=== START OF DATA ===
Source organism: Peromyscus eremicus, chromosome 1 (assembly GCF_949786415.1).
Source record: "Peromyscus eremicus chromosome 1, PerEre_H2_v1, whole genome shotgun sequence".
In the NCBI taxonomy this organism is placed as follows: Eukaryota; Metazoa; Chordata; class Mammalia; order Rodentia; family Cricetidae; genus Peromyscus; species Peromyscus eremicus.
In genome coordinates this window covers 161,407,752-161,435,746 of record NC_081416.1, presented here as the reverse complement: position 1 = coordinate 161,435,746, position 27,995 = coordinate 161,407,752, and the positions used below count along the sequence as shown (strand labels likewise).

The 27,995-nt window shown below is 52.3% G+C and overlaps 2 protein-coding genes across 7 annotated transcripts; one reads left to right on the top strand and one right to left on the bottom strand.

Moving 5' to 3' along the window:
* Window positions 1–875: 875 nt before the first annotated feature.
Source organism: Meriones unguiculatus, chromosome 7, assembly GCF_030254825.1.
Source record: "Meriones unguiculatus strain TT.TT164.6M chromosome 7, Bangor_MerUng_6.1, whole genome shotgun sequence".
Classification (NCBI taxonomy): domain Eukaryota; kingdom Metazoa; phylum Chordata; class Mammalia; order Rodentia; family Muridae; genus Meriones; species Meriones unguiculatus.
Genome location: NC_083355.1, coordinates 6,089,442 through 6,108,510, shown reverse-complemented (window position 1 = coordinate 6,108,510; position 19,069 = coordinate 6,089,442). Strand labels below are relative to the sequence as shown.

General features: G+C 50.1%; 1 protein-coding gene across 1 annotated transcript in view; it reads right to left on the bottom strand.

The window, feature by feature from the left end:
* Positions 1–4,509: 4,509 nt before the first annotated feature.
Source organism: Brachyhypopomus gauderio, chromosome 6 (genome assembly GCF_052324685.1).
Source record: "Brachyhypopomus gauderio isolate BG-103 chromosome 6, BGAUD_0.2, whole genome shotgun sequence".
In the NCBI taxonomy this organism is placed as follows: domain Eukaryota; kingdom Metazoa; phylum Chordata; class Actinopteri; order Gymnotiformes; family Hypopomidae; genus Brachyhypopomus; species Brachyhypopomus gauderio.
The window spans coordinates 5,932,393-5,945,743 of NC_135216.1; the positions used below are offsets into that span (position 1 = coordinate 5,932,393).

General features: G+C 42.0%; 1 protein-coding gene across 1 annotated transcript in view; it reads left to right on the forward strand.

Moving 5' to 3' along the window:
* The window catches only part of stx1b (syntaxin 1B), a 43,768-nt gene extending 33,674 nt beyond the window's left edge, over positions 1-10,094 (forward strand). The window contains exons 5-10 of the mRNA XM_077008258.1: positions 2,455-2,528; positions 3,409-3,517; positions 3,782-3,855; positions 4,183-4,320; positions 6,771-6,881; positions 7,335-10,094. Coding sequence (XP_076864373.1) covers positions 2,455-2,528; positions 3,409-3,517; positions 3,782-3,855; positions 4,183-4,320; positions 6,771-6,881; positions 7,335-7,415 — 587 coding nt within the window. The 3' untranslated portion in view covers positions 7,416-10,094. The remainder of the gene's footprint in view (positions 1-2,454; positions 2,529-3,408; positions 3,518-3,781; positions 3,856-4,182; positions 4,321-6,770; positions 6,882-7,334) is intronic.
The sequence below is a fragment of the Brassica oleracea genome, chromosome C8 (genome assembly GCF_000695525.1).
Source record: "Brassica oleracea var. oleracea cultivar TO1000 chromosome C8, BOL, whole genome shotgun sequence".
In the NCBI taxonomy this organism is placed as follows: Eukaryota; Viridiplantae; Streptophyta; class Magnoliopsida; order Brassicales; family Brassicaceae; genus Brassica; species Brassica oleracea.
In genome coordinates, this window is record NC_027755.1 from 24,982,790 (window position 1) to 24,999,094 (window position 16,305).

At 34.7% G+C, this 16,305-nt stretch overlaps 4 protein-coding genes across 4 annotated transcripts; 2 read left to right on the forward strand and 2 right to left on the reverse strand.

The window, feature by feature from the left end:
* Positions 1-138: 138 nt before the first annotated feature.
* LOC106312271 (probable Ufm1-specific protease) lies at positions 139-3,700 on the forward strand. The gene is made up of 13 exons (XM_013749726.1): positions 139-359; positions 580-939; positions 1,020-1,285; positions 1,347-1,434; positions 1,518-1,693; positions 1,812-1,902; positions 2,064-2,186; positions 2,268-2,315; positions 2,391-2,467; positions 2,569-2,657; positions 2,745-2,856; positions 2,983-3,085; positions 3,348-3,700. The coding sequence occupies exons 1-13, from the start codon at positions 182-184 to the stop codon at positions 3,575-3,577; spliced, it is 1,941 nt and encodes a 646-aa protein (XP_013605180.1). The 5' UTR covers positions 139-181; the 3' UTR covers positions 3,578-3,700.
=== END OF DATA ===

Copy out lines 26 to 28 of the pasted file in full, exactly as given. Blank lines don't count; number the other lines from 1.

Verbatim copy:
At 34.7% G+C, this 16,305-nt stretch overlaps 4 protein-coding genes across 4 annotated transcripts; 2 read left to right on the forward strand and 2 right to left on the reverse strand.

The window, feature by feature from the left end:
* Positions 1-138: 138 nt before the first annotated feature.